When you read medical information about comas, it always talks about the coma victims losing awareness of their surroundings. Yet, brain trauma organizations advise the loved ones of those with disorders of consciousness to talk to the patients because of the many accounts from recovered survivors who have reported that they heard what was being spoken to them. What gives?

Well, in science you can't credit anecdotal evidence.The brain trauma organizations are giving advice based on experience, but it's still not empirical, scientifically confirmed, evidence. Furthermore, the official sources are citing what has always been accepted knowledge and practice. Doctors on the community hospital frontlines play the odds, which state that people in my situation are most often basket cases. Just as my dermatomyositis was pooh-poohed for some time because it was a rare zebra of a disease, my chances of recovery from the strokes and coma were discounted when they saw all those white spots on my MRI and I remained unable to respond. Doctors don't want to give false hope to loved ones, so in some instances, they instead spread false despair.

Ah, but there is plenty of empirical evidence of covert cognition, you say. Isn't that what you've been going on about since the beginning of your recovery blog? What about the scores of peer-reviewed studies published by Dr. Adrian Owen and the Owen lab?

Though the Owen lab is far from alone in the growing field of covert cognition research, these findings have yet to penetrate to the level of the average neurological practitioner. Indeed, my neurologist hadn't even heard of their work. I'm also afraid that the medical establishment hasn't fully absorbed the finding of the Owen lab, Dr. Owen's earlier work at Cambridge University, and Steven Laureys' Coma Science Group in Belgium. The finding fall too far outside of long-accepted knowledge and practice.

Think about how long it took before H. Pylori was accepted as the cause of ulcers. It was discovered by Australian doctors in 1982 and later confirmed by British researchers. Perhaps, when it comes to covert cognition research, American doctors are still scratching their head over those crazy finding by British, Canadian, and Belgian ferners. Vegetables communicating by playing tennis in their heads? Ridiculous! Dead salmon placed in an fMRI machine show activity, too [that's a real argument I've read based on a test anomaly]. But could even live salmon repeatedly and correctly answer biographical questions, or anything at all?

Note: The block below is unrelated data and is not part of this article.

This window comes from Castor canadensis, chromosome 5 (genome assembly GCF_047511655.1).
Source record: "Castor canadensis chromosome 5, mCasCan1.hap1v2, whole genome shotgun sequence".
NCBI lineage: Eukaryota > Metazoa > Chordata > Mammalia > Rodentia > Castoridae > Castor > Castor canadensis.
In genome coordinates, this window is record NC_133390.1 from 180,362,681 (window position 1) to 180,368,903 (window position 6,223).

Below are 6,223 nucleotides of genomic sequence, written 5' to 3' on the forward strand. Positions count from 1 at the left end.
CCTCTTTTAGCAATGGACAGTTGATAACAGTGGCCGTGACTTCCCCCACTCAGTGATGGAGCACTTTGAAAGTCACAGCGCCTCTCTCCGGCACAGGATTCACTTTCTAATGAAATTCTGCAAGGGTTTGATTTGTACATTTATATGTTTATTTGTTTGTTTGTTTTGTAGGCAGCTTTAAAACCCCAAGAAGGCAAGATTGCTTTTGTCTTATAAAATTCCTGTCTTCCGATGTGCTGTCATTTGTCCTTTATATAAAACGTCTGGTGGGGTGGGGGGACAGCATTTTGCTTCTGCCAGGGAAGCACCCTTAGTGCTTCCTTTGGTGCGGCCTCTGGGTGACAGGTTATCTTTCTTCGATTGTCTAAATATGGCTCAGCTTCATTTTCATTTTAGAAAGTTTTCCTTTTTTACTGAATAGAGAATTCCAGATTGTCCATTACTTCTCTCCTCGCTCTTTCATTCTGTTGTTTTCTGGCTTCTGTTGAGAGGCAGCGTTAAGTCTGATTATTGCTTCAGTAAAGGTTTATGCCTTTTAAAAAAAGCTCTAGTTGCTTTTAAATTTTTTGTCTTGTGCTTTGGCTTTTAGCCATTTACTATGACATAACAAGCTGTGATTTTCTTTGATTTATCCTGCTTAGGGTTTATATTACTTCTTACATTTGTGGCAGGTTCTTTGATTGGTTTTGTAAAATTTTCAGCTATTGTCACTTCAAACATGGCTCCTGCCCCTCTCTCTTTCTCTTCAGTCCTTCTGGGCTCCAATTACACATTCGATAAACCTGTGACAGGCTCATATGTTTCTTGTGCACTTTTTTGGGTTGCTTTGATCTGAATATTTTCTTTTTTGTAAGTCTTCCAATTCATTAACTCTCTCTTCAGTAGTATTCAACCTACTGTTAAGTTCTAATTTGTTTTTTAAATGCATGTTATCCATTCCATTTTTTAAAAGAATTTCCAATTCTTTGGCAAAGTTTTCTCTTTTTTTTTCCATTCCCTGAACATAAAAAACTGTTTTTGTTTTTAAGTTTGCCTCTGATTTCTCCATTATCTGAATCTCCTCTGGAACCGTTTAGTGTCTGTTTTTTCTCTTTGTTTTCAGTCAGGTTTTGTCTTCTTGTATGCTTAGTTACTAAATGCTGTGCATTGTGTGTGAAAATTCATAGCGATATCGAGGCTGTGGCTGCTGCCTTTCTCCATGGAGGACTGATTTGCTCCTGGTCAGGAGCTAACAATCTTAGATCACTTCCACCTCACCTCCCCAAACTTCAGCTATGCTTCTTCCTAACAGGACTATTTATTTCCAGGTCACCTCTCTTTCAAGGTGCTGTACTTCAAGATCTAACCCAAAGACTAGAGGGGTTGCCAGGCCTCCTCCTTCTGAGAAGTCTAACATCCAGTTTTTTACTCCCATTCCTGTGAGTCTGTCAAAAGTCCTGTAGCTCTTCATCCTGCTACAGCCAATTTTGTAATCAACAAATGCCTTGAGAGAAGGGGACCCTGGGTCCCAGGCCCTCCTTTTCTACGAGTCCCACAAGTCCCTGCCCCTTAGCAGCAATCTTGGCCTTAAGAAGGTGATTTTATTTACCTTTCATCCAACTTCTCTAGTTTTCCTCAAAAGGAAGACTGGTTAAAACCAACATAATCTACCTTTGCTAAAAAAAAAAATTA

Friday, July 3, 2015

It happens

Last Sunday, on my rehab walk. I used to need Keith to help me down steps without rails. On most steps, I don't need to go sideways anymore, but these were kind of steep.
I've talked about my resilience and the equanimity in which I've faced the countless tribulations related to my illnesses and recovery. These qualities seem to surprise many people, most of them believers. I've also discussed the varied lessons nonbelievers and the religious might take from my recovery. But what about the different ways the two groups react to similar trials in their lives? What role did that play in my attitude?

I can't presume to speak for believers, but from the outside, they seem to react first with prayer. I know the idea that God will save them from whatever terrible battle they face, or at least give them the strength to cope with it, is immensely comforting to them. But they're more likely to wonder if God is punishing them for something, as well. The things believers say to each other in times of trial tend to reinforce this way of thinking. God is trying to teach you something. God doesn't give you any burdens you can't handle. Or, the ever popular, it's all in God's plan. And even if they don't worry that it's a punishment, God is still doing this to them. Everything happens for a reason, as people so often say. I would take that kind of personally, myself.

One thing I've always wondered about prayer is, why is it even necessary? Surely the all-knowing God is aware that you don't want this cancer, autoimmune disease, or whatever. Will he only heal you if you beg? And if it's just that he needs to ensure that you're sufficiently devout, then isn't the affliction a form of blackmail?